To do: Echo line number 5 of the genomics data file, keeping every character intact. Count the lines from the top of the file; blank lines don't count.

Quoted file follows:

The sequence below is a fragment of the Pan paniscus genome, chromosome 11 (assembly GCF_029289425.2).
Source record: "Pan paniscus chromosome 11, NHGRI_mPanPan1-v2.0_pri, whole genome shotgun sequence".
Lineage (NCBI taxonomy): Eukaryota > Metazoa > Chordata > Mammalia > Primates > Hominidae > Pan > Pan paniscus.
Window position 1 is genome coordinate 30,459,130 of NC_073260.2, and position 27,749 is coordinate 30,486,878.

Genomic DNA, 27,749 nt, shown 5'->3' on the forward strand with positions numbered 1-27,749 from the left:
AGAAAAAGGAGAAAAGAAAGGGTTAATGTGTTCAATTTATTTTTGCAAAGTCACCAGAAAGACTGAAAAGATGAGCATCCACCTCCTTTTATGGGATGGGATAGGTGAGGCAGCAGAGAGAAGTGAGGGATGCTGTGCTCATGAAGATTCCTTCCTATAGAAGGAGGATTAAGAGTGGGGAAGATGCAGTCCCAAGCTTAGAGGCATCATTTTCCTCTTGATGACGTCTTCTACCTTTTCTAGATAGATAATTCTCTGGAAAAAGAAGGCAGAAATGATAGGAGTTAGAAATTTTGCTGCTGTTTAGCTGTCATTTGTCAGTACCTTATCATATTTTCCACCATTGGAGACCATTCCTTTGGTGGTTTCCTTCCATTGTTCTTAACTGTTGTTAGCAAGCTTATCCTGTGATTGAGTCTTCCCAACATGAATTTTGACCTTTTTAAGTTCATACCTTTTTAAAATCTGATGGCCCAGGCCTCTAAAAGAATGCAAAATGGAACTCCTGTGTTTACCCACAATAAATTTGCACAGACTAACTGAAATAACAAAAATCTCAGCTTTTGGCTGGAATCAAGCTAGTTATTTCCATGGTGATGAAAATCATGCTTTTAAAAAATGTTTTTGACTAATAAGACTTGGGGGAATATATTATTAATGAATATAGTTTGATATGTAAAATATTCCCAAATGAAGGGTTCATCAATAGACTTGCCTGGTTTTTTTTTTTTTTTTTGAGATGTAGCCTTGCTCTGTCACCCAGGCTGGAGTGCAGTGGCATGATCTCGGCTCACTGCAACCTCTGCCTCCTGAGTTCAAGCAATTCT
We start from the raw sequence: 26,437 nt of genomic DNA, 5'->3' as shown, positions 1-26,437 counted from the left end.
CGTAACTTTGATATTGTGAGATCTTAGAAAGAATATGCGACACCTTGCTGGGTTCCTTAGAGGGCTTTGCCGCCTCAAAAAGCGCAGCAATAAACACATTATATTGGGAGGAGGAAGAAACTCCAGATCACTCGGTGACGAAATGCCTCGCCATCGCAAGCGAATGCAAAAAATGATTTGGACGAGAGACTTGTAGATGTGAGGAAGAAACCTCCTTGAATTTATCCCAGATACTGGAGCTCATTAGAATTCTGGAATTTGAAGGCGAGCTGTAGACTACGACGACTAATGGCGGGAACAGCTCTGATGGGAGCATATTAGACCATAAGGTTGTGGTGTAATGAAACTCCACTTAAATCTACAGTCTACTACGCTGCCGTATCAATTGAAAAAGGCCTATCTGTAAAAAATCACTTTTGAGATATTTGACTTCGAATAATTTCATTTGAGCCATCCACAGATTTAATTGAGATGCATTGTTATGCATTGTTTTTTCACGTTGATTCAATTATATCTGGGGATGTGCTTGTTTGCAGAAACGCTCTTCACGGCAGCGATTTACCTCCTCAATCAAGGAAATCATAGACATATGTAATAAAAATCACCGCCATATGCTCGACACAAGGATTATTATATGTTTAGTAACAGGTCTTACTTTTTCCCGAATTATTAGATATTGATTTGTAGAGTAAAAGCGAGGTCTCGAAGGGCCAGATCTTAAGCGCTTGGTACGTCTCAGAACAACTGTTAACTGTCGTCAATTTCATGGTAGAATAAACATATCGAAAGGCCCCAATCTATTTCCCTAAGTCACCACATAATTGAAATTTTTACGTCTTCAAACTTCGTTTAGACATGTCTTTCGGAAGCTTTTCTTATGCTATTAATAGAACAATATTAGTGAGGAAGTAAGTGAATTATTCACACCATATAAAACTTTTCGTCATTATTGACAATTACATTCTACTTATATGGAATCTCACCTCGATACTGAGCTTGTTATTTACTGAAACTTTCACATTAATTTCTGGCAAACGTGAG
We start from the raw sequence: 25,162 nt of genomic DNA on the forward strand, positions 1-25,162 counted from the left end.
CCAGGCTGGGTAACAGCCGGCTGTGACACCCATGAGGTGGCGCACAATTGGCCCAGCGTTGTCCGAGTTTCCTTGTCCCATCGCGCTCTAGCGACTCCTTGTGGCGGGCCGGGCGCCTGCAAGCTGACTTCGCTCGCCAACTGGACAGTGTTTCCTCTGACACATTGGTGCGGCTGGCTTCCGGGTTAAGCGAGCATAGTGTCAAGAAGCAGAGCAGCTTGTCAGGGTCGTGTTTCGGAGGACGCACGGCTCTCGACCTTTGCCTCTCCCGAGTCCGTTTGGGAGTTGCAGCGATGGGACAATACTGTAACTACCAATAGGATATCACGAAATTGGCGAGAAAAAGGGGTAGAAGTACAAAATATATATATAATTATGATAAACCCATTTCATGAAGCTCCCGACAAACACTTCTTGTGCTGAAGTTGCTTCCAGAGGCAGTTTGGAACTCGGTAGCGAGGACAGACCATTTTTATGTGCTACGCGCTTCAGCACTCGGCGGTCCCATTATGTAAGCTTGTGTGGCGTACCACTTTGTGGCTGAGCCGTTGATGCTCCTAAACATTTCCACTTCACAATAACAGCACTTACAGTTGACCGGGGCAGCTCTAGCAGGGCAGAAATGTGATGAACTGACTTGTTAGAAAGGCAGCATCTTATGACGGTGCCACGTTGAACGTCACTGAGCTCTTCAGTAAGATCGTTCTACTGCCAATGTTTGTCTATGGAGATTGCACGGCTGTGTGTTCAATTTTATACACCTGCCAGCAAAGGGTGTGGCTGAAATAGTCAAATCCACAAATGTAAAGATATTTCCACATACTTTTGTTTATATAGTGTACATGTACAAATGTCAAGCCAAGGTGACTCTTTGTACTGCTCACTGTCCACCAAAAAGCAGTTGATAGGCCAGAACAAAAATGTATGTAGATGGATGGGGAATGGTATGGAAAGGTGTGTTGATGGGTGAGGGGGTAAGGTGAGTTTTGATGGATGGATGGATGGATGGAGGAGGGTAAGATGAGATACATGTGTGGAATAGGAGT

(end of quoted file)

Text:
Genomic DNA, 27,749 nt, shown 5'->3' on the forward strand with positions numbered 1-27,749 from the left: